A little building with a lot to offer

On Hanover Road, in Reisterstown, there sits a building that, from the outside, is much like any other in the area.

But if you enter that building, you will find Open Space Arts, a nonprofit founded in 1989 and run solely by a handful of key staff members, two junior staff members and a four-person board — all volunteer.


"Open Space Arts is a small nonprofit community theater. We pride ourselves in providing a safe space for people to come and create and experiment with new things … We don't judge or discriminate," said Elora Maisenhelder, co-artistic director and costume designer at OSA. "We provide a space in which people can come and feel that they can try new things without getting shot down or that it'll be held against them or anything like that, particularly young kids who might feel embarrassed to get up on stage or older adults who have never done this kind of thing before. We offer them a space to exercise their creativity and see what happens."

OSA offers three classes: the Children's Theatre Company for grades 3 through 6; the Studio Theatre Company for grades 7 through 12; and the adult-teen improv group, which is currently in session and is open to anyone 14 and older. The two companies, which are not currently in session, meet weekly, have two sessions per year and culminate in an end-of-session showcase performance. The improv group also meets weekly.


One 13-week session of each company is $140, and one 9-week session of the improv group is $100.

Making the arts accessible to everyone, regardless of income level, is an integral part of the organization's mission.

"I think that there's a misconception with theater that it's unaffordable or it's this high form of art, like Shakespeare you have to go to college to understand it, but really it should be enjoyed by everyone no matter how much money you make," said Katie Ganem, public relations representative at OSA. "It provides a sense of catharsis that everyone needs … I think that the reason that Open Space was started was to let everyone enjoy art."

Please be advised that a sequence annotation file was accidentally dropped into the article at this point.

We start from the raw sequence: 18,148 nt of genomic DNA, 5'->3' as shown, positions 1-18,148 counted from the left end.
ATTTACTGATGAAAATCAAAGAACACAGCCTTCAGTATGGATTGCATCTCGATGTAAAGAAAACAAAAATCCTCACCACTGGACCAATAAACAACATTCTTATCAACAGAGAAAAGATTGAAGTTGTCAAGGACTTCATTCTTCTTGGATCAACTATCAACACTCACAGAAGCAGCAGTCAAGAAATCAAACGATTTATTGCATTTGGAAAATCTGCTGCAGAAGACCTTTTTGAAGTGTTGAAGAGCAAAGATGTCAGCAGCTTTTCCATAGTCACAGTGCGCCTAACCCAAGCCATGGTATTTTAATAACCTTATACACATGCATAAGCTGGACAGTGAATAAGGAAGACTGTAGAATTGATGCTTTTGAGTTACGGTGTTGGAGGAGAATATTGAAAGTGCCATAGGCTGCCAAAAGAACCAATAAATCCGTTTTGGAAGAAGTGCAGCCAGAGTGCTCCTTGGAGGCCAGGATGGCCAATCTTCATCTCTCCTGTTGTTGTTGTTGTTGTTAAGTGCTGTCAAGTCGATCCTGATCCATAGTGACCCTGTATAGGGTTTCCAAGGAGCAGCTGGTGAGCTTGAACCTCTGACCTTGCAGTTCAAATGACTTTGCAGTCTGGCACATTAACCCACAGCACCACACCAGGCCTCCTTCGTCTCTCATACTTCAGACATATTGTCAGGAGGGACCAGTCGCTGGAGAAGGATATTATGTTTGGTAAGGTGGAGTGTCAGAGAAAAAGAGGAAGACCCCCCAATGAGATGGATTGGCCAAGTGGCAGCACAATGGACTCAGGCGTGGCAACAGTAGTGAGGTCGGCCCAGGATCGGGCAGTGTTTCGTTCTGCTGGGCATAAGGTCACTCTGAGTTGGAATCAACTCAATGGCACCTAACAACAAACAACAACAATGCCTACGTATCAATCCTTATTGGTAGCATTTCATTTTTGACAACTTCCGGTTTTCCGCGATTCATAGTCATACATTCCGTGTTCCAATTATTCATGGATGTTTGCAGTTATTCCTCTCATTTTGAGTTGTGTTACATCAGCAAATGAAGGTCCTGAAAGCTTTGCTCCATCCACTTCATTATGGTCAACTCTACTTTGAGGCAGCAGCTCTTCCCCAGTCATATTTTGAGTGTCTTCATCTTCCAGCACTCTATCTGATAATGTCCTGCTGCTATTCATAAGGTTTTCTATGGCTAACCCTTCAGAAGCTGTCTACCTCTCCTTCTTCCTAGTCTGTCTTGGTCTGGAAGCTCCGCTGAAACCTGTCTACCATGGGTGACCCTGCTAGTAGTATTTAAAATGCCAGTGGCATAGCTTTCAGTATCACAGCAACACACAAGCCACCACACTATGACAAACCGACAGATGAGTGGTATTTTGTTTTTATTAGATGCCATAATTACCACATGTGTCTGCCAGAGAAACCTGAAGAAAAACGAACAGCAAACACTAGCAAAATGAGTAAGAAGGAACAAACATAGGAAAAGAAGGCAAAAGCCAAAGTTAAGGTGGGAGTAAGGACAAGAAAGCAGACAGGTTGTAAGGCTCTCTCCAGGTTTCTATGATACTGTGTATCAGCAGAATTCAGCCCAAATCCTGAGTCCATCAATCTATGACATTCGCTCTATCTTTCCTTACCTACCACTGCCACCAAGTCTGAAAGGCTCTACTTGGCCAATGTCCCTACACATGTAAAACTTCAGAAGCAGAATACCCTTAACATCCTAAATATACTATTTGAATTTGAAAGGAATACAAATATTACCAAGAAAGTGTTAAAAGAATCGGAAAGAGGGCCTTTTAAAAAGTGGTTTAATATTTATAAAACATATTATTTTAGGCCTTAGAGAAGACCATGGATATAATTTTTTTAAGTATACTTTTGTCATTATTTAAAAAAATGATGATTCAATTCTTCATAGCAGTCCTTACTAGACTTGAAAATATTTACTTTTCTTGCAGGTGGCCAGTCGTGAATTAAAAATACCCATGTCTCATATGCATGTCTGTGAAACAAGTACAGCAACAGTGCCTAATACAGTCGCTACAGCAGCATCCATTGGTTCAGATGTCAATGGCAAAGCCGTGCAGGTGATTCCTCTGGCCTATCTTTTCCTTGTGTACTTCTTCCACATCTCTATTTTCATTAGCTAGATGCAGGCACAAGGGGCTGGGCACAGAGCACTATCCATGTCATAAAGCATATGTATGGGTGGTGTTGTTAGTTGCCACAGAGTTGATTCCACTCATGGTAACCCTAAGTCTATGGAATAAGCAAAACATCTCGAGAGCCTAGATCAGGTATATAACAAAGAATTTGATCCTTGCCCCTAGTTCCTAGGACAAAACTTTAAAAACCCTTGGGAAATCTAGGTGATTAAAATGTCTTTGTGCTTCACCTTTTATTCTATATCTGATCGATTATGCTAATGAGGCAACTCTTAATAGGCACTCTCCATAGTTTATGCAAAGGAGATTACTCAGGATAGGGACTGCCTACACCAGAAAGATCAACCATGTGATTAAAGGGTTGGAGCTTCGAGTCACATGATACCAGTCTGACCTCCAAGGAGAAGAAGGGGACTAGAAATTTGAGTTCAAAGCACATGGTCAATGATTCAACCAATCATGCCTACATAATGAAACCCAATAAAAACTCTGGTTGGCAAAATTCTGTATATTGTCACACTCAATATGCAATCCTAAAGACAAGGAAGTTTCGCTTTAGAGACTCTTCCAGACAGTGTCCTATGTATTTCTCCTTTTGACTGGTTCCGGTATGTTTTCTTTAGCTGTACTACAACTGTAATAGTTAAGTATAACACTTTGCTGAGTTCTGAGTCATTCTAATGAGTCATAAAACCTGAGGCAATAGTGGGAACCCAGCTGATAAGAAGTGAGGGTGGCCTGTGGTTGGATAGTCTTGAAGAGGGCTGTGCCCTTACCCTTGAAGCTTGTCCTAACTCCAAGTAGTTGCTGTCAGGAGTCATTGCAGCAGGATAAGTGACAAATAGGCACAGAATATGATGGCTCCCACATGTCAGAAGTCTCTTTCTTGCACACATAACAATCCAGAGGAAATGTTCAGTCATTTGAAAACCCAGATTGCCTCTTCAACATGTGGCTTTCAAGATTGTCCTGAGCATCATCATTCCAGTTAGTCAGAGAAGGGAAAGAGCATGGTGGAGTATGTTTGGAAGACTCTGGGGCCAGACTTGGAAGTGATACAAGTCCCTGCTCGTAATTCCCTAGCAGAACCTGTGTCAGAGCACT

OSA also offers a winter and spring production. Last year's winter performance was "Peter Pan." For this year's winter production, on Feb. 12, 13 and 14, Open Space will be presenting "Alice's Adventures in Wonderland." But, co-artistic director Will Dalrymple said, the script isn't exactly what the audience might be expecting.

"We actually found an original kind of reworking of the script that we really liked and we contacted the playwright … we like to do things that are a little off the beaten track," he said.

Ganem said the production, which will be directed by Maisenhelder, will be especially visually interesting for the audience.

"Last year we did 'Peter Pan,' which was really cool, so we're really excited to do this new adaptation of Lewis Carroll's 'Alice in Wonderland.' It's going to have some elements of the original book and also 'Through the Looking Glass,' which was the sequel, and it's going to be kind of a surrealist cirque de soleil-themed production and it's going to be really cool," Ganem said.

Anyone can audition for a role in one of the seasonal shows, regardless of experience or age. And odds are, Dalrymple said, you'll be given some way to help out.


"We really, really try hard to not turn anyone away who comes to an audition. We will find something for you to do and we will try our best to make sure it's something you don't absolutely detest," he said.

The organization also holds various events throughout the year. Upcoming events include a blanket fort and movie night Dec. 11 and a masquerade ball on Jan. 2.

"We offer quite a few events throughout the year," Maisenhelder said. "In December we'll have our blanket fort and movie night, so we turn our building into basically a blanket fort and we project a movie on the wall and invite people to come and hang out and watch movies with us. In the spring we'll have a bake sale."

Events and productions range in cost from a $5 to $12 suggested donation, depending on the event and age of the individual.

Open Space isn't just about making the arts financially accessible to the public. Its primary mission is to give people of all ages a safe, comfortable environment in which to be themselves.